FIG. 1 illustrates a schematic diagram of a computer network in which a plurality of partitions of a database management system (DB2) are deployed;
FIG. 2 illustrates a schematic diagram of DB2 server partitions in the deployment of the DB2 shown in FIG. 1;
FIG. 3 illustrates a schematic diagram of the resource self-tuning mechanism and free resource pool shown in FIG. 2;
FIGS. 4A and 4B are a flowchart of a method in accordance with the invention for increasing communications resource allocations;
FIGS. 5A and 5B are a flowchart of a first phase of a method in accordance with the invention for decreasing communications resource allocations; and
FIG. 6 is a flowchart of a second phase of the method for decreasing communications resource allocations.
- DETAILED DESCRIPTION
It will be noted that throughout the appended drawings, like features are identified by like reference numerals.
The invention therefore provides a database management system in which a plurality of nodes form a database instance. Each node comprises a fast communications manager (FCM) for dynamically reconfiguring inter-nodal communication resources. The FCM receives requests from clients or the optimization algorithm to re-allocate communication resources. A resource self-tuning mechanism maintains a memory descriptor table that stores a plurality of memory descriptors and a quarantine, for allocating and de-allocating communication resources in response to the requests received from the clients. A free-resource pool stores available communication resources.
The invention also provides a system and medium for dynamically increasing communication resources available to the instance of the database. The system and method begin with a step of computing a number of additional memory blocks required to satisfy the request, then allocating new memory blocks to support the additional communication resources. A memory descriptor table is searched for a vacant entry. The new memory blocks are allocated and anchored by recording a pointer and a status of the memory block in the vacant entry. The communication resource elements are created from the new memory blocks and added to a free resource pool to make them available for inter-nodal communication services, until all the required additional resources have been created.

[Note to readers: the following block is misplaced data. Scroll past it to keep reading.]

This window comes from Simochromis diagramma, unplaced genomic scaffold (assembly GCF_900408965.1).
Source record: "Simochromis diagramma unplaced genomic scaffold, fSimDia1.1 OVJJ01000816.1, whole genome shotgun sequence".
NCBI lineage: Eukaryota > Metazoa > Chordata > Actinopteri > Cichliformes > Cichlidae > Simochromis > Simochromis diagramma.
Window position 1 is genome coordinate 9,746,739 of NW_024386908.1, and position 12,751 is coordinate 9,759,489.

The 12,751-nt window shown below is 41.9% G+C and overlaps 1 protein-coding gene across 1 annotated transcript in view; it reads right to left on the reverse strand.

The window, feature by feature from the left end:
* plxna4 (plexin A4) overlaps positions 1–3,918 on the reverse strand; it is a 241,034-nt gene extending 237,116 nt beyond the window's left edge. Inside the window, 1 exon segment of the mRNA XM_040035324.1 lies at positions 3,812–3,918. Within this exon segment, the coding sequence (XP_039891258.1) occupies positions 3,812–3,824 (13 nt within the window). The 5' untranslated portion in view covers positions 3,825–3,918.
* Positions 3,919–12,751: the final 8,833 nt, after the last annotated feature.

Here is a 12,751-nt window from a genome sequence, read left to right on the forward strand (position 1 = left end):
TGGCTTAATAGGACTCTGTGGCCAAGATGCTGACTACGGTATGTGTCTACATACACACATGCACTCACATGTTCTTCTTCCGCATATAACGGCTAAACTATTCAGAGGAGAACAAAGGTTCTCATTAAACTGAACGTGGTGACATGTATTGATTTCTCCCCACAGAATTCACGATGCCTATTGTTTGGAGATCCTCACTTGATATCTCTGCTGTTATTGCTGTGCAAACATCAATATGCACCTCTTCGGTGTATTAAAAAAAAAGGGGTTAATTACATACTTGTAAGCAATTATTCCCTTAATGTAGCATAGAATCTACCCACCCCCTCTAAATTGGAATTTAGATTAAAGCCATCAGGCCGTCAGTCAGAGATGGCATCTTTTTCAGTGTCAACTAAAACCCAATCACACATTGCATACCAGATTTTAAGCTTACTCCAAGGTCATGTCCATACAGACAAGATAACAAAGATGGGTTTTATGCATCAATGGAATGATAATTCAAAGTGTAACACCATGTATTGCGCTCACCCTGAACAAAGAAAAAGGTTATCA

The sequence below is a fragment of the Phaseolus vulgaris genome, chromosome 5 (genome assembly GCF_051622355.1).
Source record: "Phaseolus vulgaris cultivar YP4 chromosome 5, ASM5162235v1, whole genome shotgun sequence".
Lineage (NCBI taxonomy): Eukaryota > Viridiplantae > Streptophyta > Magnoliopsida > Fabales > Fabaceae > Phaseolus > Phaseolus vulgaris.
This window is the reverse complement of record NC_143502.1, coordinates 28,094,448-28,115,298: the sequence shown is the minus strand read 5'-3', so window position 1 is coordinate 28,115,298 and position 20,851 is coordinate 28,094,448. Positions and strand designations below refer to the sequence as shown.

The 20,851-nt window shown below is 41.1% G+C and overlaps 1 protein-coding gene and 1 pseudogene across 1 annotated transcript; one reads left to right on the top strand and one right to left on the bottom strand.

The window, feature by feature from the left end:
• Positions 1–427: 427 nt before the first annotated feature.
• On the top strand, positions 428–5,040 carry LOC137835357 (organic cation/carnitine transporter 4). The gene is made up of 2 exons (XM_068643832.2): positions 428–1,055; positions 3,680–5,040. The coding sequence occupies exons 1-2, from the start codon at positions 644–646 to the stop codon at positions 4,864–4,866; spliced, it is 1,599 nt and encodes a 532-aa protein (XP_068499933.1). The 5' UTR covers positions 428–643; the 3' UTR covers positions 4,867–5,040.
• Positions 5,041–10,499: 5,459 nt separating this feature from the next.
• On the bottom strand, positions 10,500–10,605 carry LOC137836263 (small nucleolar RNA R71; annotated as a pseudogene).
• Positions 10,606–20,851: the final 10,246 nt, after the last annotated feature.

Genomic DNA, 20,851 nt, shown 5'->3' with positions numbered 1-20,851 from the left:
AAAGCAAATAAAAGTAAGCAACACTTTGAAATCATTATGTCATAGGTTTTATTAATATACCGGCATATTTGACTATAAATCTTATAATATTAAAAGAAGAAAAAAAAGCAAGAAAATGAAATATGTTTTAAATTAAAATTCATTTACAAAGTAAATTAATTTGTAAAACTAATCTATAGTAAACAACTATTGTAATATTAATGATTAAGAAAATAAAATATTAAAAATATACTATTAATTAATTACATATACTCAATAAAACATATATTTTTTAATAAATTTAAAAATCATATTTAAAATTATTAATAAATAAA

The invention also provides a two-phased method for decreasing the communication resources available to the instance of the database management system. In a first phase, the method involves searching for communication resource elements that can be de-allocated immediately, and registering those that must be de-allocated asynchronously. A second phase provides logic for moving a used resource element to a quarantine area, and de-allocating a memory block when all associated communication resource elements have been quarantined.
The second phase is invoked whenever a resource element is returned to the FCM. If the associated memory block is not marked for asynchronous de-allocation, the communication resource element is returned to the free memory pool. If the associated memory block is marked for asynchronous de-allocation, the associated communication resource element is placed in the quarantine.
An embodiment of the invention is described below with reference to International Business Machine's (IBM) DB2 Universal Database Manager (UDM) as an example of only one embodiment of a database management system. The invention is applicable to any database management system that uses inter-nodal communications resources.
FIG. 1 illustrates a schematic block diagram of a computer network 100 having a plurality of server computers 102,110 (only two shown) connected 116,118 to a network 120. The network 120 may be, for example, a local area network (LAN), a wide area network (WAN), a municipal area network (MAN), or an inter-network, such as the Internet. A client computer 124 controlled by a user (not shown) is also connected 122 to the network 120. Alternatively, the client 124 may be connected (not shown) directly to one of the server computers 102,110. Each server computer 102,110 has a respective memory 104,112. The memory 104 of the server computer 102 has a first DB2 server partition 108, and the memory 112 of the server computer 110 has an Nth DB2 server partition. The server partitions 108,114 are also individually called nodes. The server partitions 108,114 are collectively referred to as a database management system instance.